Rummaging through E-refuse
From government officials to corporate honchos, everyone is talking about electronic garbage now. While the Delhi government places e-waste bins in various strategic spots in the capital, a leading mobile phone manufacturer recently launched a campaign to recycle old handsets with great fanfare. In other words, a business of pretty significant proportions that was running behind the scenes till date has been put right on the centre stage.
Yes, we are discussing those discarded computers, phones, television sets; printed circuit boards (PCBs). We are also talking about those gigantic volumes of thrown-away cables, wires and metals like copper and lead. Why? Because they are the raw materials of a recycling industry with a global worth of almost US $6 billion. In India it amounts to US $216 million.
The economics of it is impressive, but unfortunately, e-wastes are in the news for more than just this. There is, of course, a growing concern about the huge left overs which end up in landfills or incinerators, un-recycled. This means that toxic substances like lead, cadmium and mercury that are commonly used to manufacture these products are exposed to the surrounding land, water sources and air. Dangerously.
The bad news is that the impact of e-wastes remains even with the portion that is recycled. And it leaves a rather unpleasant after taste. About 15 to 20 per cent of the total waste generated is recycled. For instance, steel, aluminium and copper are often stripped from outdated machines and reused in newer models and as in paper or glass.
E-Recycling: dirty job?
The problem is that the method of recycling is still hopelessly outdated in India. The labour, mostly children and women, who work in the recycling units have to dip their hands for hours in acids to clean out PCBs. Electronic items contains precious (gold, silver) and non-precious metals (lead, arsenic). Workers who burn them to retrieve the metals not only inhale toxic fumes but also release them into the environment.
“Presently, we do not have the technology to recover precious metals from PCBs. We do have 16 formal recyclers in India, but their operation is limited to disassembly and segregation. After that we have to send the PCBs to Belgium, to companies like Umicore for processing,” says Dr Sandip Chatterjee, a scientist at Ministry of Communications and IT, Government of India.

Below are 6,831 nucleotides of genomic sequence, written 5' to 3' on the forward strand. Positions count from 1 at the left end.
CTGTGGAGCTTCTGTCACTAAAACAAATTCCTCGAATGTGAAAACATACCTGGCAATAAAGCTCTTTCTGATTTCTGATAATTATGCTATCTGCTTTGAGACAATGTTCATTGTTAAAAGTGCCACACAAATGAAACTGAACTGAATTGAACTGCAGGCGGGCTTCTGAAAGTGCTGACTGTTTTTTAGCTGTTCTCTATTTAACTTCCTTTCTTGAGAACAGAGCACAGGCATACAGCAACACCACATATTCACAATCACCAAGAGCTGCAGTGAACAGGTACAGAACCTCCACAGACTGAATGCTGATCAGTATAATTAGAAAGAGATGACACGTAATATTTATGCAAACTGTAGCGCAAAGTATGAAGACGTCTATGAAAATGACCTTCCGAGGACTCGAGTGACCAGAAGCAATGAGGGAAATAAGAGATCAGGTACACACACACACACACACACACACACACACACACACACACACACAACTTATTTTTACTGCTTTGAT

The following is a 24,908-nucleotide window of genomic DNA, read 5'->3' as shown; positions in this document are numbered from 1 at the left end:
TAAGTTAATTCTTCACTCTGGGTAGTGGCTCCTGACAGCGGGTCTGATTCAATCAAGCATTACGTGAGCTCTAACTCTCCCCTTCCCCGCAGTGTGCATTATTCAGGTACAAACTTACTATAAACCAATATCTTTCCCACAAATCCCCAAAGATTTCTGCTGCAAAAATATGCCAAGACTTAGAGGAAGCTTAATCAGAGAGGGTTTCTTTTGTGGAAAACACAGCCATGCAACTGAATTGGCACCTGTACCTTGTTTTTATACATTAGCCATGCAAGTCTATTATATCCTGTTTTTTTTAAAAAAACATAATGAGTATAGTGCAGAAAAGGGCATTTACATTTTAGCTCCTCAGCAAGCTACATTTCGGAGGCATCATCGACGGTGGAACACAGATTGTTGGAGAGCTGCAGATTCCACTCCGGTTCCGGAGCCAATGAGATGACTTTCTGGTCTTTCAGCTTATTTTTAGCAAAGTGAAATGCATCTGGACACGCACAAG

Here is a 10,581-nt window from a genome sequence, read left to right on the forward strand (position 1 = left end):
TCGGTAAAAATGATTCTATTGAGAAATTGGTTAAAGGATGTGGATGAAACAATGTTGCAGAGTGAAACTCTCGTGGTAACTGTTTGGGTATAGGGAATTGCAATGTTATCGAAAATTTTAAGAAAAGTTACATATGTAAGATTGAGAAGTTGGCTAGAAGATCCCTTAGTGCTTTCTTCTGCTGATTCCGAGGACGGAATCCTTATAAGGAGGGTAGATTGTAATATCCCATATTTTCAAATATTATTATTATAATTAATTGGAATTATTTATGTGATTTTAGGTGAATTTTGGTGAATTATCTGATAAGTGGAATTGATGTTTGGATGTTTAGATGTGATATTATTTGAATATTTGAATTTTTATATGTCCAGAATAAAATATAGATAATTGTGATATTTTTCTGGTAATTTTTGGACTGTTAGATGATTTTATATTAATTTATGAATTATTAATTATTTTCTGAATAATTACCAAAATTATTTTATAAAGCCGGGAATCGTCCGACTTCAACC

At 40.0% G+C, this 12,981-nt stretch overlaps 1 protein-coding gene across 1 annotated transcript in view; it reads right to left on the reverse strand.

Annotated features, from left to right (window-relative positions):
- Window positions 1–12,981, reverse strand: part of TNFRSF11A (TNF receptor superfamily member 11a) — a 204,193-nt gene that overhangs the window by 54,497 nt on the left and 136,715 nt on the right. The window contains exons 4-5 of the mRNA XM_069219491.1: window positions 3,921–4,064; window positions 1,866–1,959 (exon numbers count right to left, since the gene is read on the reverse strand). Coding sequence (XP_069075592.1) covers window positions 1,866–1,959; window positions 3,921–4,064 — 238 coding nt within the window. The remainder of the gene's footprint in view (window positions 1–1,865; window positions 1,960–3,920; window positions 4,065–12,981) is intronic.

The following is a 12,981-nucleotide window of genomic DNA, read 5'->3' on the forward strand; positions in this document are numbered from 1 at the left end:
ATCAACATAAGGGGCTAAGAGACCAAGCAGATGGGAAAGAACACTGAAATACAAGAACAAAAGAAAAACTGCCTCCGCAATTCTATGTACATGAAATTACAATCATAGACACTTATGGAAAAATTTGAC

Waste allures Asia
India and China are among the largest importers of e-waste. It sustains a thriving business here. Availability of low cost labour and a huge demand for cheap electronic goods keep this sector running at a furious pace.
Result? Large scale dumping of electronic junk by developed countries. Shocking stories of unregistered, suspected-tobe- seriously hazardous cargo being shipped off from European ports to India often surface in the international media circuit.
So what stand should India take? One solution, albeit a weak one, is simply banning import and export of e-waste. But is that feasible?
“Import and export of hazardous materials is anyway banned in India. Besides, if proper processes are set up for managing e-waste, it can turn into a profitable business, providing employment to millions. Hence, it would be poor business sense to ban e-waste import or export,” explains Chatterjee.
Legal provisions, strictly enforced, to monitor the type and quality of wastes that are being traded would be an effective move. Because the current rules address the handling and disposal of industrial waste generated in manufacturing, and do not take into account e-wastes. Fortunately, the first step has already been taken. The Ministry of Environment and Forests has come up with a draft of new rules called the E-waste Management and Handling Rules 2010, which is now being made available for public comments. These new rules attempt to regulate not only producers, but also recyclers and intermediaries such as operators of collection centres.
Consumers, too, are accountable under these provisions. They are required to turn in to end-of-life electronic products for recycling.
So the next time you are poised to toss out a used phone, or an old television set, stop awhile. You, too, have a role to play.